Indians.

THE body of the six natione inhabit the weliern parts of this Siare. Tie principal part of the Mahawk ribe relidr. on Grand river in Upper Crnada ; and there are iwo villages of Senecas on the Allaşan river, ncarihe Dorth line of Pennsylvania, and a few Delaware and Sharvaghers, on Bolt faloe creek. Including there, and the Stockbride and Mohegan Indians, who have migrated and feuild in the vicinity of Oreida, there are, in this fix ma:ions, according to an accurate ellimate lately made by ine Rev. Mr. Kirke land, millionary among them, fix thoutard ihree hundred and thirty bolso He adds, that among tbefe ibere is comparatively but very few childica.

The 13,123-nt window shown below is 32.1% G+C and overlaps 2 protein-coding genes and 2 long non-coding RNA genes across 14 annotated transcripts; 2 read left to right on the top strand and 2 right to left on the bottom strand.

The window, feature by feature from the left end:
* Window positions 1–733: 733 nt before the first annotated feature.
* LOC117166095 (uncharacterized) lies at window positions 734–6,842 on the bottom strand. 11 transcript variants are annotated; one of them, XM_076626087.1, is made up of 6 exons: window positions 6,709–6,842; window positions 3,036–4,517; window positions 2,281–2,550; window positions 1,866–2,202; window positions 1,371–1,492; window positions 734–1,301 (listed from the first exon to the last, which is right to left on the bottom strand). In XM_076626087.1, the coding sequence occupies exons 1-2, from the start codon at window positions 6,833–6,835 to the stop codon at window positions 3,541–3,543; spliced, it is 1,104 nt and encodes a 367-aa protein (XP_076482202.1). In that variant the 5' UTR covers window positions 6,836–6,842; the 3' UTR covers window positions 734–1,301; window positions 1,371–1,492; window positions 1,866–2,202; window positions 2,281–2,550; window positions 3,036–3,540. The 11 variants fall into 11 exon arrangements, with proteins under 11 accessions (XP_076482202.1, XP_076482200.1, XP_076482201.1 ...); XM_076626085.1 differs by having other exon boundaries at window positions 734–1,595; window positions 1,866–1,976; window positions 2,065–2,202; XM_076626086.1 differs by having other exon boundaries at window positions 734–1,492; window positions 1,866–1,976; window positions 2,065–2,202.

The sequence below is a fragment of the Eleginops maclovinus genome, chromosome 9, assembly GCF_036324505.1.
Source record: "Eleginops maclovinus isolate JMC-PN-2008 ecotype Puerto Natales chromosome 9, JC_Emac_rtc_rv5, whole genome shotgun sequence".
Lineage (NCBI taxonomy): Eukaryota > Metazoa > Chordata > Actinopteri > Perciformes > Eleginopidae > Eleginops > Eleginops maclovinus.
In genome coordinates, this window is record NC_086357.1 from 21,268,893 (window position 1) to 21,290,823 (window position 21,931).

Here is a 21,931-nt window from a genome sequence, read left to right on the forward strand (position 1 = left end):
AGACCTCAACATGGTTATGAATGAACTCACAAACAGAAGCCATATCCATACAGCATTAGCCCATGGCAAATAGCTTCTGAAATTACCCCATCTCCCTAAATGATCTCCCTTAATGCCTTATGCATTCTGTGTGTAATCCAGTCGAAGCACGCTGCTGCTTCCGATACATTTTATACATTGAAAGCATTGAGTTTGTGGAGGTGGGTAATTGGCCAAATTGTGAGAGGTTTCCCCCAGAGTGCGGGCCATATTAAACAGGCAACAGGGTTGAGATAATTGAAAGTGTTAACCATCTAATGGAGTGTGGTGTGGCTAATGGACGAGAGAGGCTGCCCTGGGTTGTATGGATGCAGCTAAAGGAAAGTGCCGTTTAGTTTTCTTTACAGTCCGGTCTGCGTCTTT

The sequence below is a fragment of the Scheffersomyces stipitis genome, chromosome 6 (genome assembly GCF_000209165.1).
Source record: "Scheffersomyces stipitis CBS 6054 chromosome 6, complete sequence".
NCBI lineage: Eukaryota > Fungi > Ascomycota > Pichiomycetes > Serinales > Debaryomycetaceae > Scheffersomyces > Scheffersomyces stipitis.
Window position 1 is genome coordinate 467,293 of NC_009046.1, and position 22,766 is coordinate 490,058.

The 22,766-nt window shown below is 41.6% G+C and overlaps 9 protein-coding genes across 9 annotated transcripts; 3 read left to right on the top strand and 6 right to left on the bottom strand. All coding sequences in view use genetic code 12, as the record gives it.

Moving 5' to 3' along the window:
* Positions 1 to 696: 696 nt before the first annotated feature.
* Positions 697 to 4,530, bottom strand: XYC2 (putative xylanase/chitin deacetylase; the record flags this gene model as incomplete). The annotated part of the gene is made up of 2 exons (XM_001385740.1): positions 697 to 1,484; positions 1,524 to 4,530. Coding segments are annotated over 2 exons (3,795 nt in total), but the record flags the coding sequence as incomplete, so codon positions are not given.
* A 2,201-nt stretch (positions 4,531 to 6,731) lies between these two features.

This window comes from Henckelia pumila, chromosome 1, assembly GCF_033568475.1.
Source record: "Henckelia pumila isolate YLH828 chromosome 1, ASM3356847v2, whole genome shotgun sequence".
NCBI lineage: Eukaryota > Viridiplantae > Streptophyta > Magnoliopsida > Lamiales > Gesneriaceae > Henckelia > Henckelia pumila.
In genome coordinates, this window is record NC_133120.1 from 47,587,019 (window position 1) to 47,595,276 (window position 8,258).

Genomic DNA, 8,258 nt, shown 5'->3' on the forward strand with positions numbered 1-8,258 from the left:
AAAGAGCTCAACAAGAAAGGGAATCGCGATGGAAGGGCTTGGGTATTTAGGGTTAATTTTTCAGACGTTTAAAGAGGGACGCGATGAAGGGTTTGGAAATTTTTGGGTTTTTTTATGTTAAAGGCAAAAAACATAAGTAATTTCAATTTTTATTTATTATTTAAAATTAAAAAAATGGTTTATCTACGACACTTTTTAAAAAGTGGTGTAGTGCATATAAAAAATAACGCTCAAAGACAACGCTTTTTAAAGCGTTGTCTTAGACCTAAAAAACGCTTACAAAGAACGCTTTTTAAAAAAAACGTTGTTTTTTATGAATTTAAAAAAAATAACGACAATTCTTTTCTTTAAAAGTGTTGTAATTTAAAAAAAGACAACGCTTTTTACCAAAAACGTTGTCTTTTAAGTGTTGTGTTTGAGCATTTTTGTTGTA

The following extract of a letter from Mr. Kirkland, will give the read. er an idea of the characters, which, according to Indian tradition, are excluded from the happy country : “ The region of Pure Spirits, the five nations cali Eskanane. The only characters which, according to their traditions, cannot be admitted to participate of the pleasures and delights of this happy country, are reduced to three, viz, suicides ; the disobedient to the counsels of the chiefs; and such as put away their wives on account of pregnancy. According to their tradition, there is a gloomy, fathomless gulph, near the borders of the delightful manficos of Efkanane, over which all good and brave spirins pass with safety, under the conduct of a faithful and skilful guide appointed for that purpose ; but when a suicide, or any of the above-mentioned characters, approach this gulph, che conductor, who possesses a most penetrating eye, inhianily discovers their spiritual features and character, and denies ahein his aid, a:ligoing his reasons. They will, however, auempt to cross upon a {mail pule, which before they reach the middle, trembles and fhikes, il presently down they fall with horrid shricks. In this dark and dreary gulph, they suppose resides a great dog, fome say a dragon, infected with ene isch, which makes hina perptually relless and spiteful. The guilty inhabitants of this miserable region, all catch this disease of the great dog, and grope and roam froin lide to lide of their gloomy mansion in perpetual torments. Sometimes they approach so ncar the happy fields of Eskanane, chat they can hear the fings and dances of their former companions. This only fe:ves to increase their torments, as they can discern no light, nor discover any passage by which they can gain access to them. They suppose idcots and dogs go into the same golph, but have a more comfortable apartment, where they enjoy some little lighi." Mr. Kirkland adds, chat several other nations of Indians with whom he has conversed on the fubject, have nearly the same tradicionary notions of a future late. They almof universally agree in this, that the deparied spirit is ien days in his pastage to their bappy Elyfium, afier ir leaves the body ; some of them fuppole iis course is towards the south ; an thers that it ascends from fome lofty mountai...